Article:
Is there a secret to writing prize-winning novels?

There’s an infographic currently circulating in the Blogosphere in which the themes that were prevalent in the 2011 Man Booker long list are analysed.

Someone at Delayed Gratification – a ‘slow journalism magazine’ (whatever that is) felt compelled to graphically chart the themes in order to show ‘what makes a prize winning novel.’ The result is attractive, even if the swirling coloured connecting lines do bear more than a passing resemblance to the London Underground map.

But what exactly is the point of this endeavour? Ok, so now we know that death was the predominant theme and far exceeded narratives featuring love or betrayal. That’s hardly an earth-shattering insight. Death has always featured significantly in literature. Just think about the body count at the end of many of Shakespeare’s plays where even the romances like Romeo and Juliet end with a few corpses strewn around the stage. Death is also at the heart of many of our classics (Germinal, Tess of the D’urbervilles; Anna Karenina being just a few examples).

What irritates me  is the premise that it’s ok to  analyse literature in this way. It reminded me of a scene in the film The Dead Poets’ Society  in which Robin Williams plays the new English teacher at a prestigious American boarding school. He mocks the way the boys have been taught to evaluate literature – almost to the point of plotting the score for each poem or piece of prose on a graph.  Score 12 for language but only 4 for characterisation and you’ll never be considered a ‘great author’.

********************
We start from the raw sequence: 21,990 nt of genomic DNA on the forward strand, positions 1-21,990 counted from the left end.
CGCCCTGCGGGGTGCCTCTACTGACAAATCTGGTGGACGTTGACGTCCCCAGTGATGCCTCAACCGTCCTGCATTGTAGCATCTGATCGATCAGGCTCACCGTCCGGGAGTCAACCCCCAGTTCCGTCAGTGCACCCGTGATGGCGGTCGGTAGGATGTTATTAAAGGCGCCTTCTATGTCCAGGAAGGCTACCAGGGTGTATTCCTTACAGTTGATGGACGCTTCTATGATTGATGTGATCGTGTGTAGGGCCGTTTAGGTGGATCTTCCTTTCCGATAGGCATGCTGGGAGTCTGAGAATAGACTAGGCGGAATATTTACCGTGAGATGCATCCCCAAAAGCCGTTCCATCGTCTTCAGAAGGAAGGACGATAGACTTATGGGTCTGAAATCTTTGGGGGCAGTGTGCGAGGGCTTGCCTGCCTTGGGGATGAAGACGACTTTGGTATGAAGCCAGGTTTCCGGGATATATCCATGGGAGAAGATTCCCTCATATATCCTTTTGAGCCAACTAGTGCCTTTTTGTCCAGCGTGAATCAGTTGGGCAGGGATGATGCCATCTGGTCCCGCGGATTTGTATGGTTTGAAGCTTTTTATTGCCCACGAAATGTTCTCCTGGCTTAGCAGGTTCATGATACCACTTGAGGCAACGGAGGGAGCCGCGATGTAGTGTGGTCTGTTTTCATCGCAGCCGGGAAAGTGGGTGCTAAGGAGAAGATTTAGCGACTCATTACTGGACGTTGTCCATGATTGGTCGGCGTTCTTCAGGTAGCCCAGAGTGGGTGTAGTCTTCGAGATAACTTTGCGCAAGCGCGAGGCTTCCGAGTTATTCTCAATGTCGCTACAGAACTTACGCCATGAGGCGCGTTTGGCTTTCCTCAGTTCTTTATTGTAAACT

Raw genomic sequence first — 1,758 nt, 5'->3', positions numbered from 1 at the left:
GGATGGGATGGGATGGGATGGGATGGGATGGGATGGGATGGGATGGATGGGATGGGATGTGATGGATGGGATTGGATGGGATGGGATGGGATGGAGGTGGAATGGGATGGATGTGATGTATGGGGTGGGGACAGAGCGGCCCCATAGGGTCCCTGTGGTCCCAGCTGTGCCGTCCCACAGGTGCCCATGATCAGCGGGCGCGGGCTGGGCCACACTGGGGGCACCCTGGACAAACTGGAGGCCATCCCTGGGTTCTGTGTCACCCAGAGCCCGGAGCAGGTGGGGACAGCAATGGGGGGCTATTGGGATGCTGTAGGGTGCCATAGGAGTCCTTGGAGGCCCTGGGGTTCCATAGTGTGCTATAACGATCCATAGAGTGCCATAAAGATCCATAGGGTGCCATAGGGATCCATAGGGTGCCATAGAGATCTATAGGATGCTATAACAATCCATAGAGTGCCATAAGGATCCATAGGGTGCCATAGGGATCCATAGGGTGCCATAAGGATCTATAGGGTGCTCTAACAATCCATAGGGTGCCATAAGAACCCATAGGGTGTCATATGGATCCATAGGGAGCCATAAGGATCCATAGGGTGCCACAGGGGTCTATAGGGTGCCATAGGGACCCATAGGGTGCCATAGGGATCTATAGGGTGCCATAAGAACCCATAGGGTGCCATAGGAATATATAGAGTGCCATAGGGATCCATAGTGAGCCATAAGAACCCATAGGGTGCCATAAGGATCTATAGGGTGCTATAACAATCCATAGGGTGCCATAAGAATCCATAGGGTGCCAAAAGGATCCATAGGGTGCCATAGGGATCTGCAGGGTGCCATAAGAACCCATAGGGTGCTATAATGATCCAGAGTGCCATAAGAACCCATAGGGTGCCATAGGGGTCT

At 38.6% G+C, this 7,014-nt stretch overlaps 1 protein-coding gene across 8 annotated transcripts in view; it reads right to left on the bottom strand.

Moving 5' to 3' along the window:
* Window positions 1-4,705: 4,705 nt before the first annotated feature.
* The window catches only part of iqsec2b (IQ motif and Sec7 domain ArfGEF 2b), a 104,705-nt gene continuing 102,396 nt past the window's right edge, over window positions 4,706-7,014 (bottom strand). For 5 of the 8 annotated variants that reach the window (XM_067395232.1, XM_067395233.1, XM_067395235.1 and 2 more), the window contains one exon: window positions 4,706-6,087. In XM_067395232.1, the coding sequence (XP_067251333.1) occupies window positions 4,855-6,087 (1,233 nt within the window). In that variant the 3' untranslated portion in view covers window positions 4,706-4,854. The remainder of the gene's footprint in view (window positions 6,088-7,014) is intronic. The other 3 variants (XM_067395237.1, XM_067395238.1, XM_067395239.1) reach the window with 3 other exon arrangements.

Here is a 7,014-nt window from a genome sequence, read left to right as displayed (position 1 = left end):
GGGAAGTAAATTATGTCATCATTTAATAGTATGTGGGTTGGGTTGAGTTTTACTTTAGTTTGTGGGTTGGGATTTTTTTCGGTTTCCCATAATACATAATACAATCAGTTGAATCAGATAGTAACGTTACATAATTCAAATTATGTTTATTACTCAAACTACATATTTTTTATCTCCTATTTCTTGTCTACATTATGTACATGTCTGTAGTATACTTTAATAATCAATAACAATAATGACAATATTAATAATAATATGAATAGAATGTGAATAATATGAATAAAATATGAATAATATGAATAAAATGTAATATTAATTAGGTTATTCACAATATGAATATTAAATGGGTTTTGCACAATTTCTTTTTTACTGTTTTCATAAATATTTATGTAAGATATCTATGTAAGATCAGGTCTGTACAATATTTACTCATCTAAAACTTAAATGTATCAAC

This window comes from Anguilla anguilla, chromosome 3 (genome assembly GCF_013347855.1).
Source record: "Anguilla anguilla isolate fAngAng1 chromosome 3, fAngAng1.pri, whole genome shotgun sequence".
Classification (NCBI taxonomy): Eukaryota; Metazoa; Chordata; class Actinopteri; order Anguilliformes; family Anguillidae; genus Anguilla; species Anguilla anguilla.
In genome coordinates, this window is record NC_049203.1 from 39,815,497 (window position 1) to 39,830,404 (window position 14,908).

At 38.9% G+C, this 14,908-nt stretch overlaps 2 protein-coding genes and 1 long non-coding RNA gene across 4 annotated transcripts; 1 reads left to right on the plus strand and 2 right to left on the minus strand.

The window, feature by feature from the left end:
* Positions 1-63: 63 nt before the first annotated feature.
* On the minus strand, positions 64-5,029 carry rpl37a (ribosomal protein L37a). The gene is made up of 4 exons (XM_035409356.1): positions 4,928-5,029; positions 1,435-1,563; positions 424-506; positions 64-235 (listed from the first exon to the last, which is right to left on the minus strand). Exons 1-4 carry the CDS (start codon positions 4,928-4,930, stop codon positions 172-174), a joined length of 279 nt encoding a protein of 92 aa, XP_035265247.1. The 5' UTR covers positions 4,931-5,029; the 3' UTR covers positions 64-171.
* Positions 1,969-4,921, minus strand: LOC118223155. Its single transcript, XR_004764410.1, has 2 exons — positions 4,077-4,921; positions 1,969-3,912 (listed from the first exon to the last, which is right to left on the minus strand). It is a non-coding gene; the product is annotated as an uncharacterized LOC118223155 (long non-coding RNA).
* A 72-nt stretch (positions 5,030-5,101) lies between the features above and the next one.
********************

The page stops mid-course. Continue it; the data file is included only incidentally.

That was fiction but  I discovered today that  at Stanford University some its English literature graduate students are engaged in something called ‘literature mining’. They are currently “mining 19th Century British and American novels” to  track how literary styles in novels changed  through the course of the 19th Century.  Instead of just relying on their knowledge of literature gained from just reading the texts, to understand how the styles changed, they are counting the frequency of words that share a particular theme and mapping how the frequency changes over time.  And after all that one of their conclusions was that there was:

“a more fundamental shift in the style of narration from abstraction to concreteness, from telling to showing. No longer talking about abstract values but embodying them in actions.”

So, three or four years studying literature at one of the leading academic institutions in the world’s most powerful nation couldn’t have told them that without the need for software analysis tools and statistical approaches??


What do you need to know about me? 1. I'm from Wales which is one of the countries in the UK and must never be confused with England. 2. My life has always revolved around the written and spoken word. I worked as a journalist for nine years then in international corporate communications 3. My tastes in books are eclectic. I love realism and hate science fiction and science fantasy. 4. I am trying to broaden my reading horizons geographically by reading more books in translation

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